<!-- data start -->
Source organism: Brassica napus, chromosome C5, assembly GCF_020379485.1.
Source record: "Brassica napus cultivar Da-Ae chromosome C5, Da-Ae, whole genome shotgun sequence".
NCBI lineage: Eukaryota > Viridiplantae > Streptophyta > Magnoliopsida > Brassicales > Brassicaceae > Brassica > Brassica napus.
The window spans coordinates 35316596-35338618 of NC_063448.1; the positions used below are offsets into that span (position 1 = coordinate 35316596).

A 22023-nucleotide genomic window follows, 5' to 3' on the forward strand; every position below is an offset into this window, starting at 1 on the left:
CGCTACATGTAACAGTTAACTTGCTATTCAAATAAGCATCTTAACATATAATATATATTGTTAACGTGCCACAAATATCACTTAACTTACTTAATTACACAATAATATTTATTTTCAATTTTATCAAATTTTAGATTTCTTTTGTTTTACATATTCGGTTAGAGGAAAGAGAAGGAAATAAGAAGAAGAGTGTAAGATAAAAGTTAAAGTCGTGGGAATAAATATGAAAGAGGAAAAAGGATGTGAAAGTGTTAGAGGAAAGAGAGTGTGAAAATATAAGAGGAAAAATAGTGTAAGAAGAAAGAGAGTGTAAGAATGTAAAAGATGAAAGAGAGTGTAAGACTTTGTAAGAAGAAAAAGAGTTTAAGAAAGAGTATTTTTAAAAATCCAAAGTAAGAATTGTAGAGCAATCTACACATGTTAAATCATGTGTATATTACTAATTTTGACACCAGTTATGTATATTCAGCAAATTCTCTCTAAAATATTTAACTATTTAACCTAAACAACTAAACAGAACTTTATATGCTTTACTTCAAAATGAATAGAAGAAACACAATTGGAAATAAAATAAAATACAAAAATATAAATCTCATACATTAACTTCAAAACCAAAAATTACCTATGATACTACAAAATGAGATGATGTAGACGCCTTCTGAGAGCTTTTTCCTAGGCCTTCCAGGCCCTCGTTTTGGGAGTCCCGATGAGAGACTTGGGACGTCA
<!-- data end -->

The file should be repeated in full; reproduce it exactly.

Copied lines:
Source organism: Brassica napus, chromosome C5, assembly GCF_020379485.1.
Source record: "Brassica napus cultivar Da-Ae chromosome C5, Da-Ae, whole genome shotgun sequence".
NCBI lineage: Eukaryota > Viridiplantae > Streptophyta > Magnoliopsida > Brassicales > Brassicaceae > Brassica > Brassica napus.
The window spans coordinates 35316596-35338618 of NC_063448.1; the positions used below are offsets into that span (position 1 = coordinate 35316596).

A 22023-nucleotide genomic window follows, 5' to 3' on the forward strand; every position below is an offset into this window, starting at 1 on the left:
CGCTACATGTAACAGTTAACTTGCTATTCAAATAAGCATCTTAACATATAATATATATTGTTAACGTGCCACAAATATCACTTAACTTACTTAATTACACAATAATATTTATTTTCAATTTTATCAAATTTTAGATTTCTTTTGTTTTACATATTCGGTTAGAGGAAAGAGAAGGAAATAAGAAGAAGAGTGTAAGATAAAAGTTAAAGTCGTGGGAATAAATATGAAAGAGGAAAAAGGATGTGAAAGTGTTAGAGGAAAGAGAGTGTGAAAATATAAGAGGAAAAATAGTGTAAGAAGAAAGAGAGTGTAAGAATGTAAAAGATGAAAGAGAGTGTAAGACTTTGTAAGAAGAAAAAGAGTTTAAGAAAGAGTATTTTTAAAAATCCAAAGTAAGAATTGTAGAGCAATCTACACATGTTAAATCATGTGTATATTACTAATTTTGACACCAGTTATGTATATTCAGCAAATTCTCTCTAAAATATTTAACTATTTAACCTAAACAACTAAACAGAACTTTATATGCTTTACTTCAAAATGAATAGAAGAAACACAATTGGAAATAAAATAAAATACAAAAATATAAATCTCATACATTAACTTCAAAACCAAAAATTACCTATGATACTACAAAATGAGATGATGTAGACGCCTTCTGAGAGCTTTTTCCTAGGCCTTCCAGGCCCTCGTTTTGGGAGTCCCGATGAGAGACTTGGGACGTCA